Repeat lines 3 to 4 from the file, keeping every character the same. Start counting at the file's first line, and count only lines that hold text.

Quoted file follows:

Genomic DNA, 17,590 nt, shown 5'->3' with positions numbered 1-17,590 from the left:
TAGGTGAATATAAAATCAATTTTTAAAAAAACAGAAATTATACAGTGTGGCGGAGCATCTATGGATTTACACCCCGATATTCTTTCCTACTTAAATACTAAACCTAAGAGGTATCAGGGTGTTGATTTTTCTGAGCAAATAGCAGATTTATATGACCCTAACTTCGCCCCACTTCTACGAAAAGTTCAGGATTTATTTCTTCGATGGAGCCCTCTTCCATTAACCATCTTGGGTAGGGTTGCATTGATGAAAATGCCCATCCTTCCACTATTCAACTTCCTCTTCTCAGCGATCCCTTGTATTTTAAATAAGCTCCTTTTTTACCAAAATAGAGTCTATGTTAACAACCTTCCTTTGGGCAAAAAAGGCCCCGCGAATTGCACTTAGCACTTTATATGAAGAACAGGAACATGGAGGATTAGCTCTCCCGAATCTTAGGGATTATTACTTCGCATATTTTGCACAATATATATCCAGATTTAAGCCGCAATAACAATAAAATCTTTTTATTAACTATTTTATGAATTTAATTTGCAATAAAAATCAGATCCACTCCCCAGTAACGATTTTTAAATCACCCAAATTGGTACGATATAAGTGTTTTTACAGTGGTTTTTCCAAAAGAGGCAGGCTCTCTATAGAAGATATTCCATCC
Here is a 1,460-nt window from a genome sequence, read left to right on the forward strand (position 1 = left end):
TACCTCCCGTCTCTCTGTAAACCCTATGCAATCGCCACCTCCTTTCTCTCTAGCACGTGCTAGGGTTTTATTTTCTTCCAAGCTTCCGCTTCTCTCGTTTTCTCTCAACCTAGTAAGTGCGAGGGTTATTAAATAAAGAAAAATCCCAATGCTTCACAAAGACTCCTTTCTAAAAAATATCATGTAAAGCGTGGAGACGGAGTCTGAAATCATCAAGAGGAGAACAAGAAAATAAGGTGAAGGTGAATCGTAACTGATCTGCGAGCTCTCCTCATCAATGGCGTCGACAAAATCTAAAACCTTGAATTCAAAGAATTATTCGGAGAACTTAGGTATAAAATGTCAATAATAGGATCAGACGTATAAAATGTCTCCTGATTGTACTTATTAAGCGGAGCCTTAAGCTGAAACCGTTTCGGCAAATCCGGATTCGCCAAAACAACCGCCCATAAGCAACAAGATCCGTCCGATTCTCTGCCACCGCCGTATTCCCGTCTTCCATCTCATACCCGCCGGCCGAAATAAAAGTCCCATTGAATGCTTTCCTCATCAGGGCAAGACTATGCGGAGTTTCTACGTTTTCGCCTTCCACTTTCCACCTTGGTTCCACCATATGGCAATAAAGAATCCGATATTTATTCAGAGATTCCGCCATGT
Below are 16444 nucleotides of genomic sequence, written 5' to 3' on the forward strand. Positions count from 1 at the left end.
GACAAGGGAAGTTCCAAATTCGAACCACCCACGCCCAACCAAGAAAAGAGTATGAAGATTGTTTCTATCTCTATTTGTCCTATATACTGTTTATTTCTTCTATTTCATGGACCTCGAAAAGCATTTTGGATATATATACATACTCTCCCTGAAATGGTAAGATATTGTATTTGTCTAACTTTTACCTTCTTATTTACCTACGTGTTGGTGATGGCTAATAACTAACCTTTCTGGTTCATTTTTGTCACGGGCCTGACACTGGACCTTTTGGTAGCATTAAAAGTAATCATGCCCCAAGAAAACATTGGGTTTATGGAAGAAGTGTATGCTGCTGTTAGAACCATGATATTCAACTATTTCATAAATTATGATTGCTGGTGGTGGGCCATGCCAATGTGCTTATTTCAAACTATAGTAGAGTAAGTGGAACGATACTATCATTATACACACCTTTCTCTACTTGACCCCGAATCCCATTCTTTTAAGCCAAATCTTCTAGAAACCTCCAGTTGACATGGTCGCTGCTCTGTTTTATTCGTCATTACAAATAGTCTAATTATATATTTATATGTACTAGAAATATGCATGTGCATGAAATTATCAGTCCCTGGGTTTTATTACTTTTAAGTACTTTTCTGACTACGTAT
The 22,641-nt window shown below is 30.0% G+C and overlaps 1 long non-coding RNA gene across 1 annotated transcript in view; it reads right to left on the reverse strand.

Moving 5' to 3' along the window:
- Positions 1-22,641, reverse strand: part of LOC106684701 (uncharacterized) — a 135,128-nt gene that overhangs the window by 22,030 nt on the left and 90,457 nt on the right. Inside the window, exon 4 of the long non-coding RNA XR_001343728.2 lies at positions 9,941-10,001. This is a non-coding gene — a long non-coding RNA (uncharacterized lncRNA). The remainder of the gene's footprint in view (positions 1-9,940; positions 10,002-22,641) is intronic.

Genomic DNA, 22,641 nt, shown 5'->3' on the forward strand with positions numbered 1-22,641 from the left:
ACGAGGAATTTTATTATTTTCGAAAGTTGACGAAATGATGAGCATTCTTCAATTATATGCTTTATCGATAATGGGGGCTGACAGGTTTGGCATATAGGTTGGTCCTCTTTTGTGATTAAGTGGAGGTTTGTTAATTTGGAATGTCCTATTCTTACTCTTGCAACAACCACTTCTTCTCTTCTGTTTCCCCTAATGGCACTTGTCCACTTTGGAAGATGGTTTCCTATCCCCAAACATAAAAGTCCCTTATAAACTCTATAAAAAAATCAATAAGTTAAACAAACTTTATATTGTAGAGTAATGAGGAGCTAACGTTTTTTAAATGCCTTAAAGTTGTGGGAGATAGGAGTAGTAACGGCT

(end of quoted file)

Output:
Here is a 1,460-nt window from a genome sequence, read left to right on the forward strand (position 1 = left end):
TACCTCCCGTCTCTCTGTAAACCCTATGCAATCGCCACCTCCTTTCTCTCTAGCACGTGCTAGGGTTTTATTTTCTTCCAAGCTTCCGCTTCTCTCGTTTTCTCTCAACCTAGTAAGTGCGAGGGTTATTAAATAAAGAAAAATCCCAATGCTTCACAAAGACTCCTTTCTAAAAAATATCATGTAAAGCGTGGAGACGGAGTCTGAAATCATCAAGAGGAGAACAAGAAAATAAGGTGAAGGTGAATCGTAACTGATCTGCGAGCTCTCCTCATCAATGGCGTCGACAAAATCTAAAACCTTGAATTCAAAGAATTATTCGGAGAACTTAGGTATAAAATGTCAATAATAGGATCAGACGTATAAAATGTCTCCTGATTGTACTTATTAAGCGGAGCCTTAAGCTGAAACCGTTTCGGCAAATCCGGATTCGCCAAAACAACCGCCCATAAGCAACAAGATCCGTCCGATTCTCTGCCACCGCCGTATTCCCGTCTTCCATCTCATACCCGCCGGCCGAAATAAAAGTCCCATTGAATGCTTTCCTCATCAGGGCAAGACTATGCGGAGTTTCTACGTTTTCGCCTTCCACTTTCCACCTTGGTTCCACCATATGGCAATAAAGAATCCGATATTTATTCAGAGATTCCGCCATGT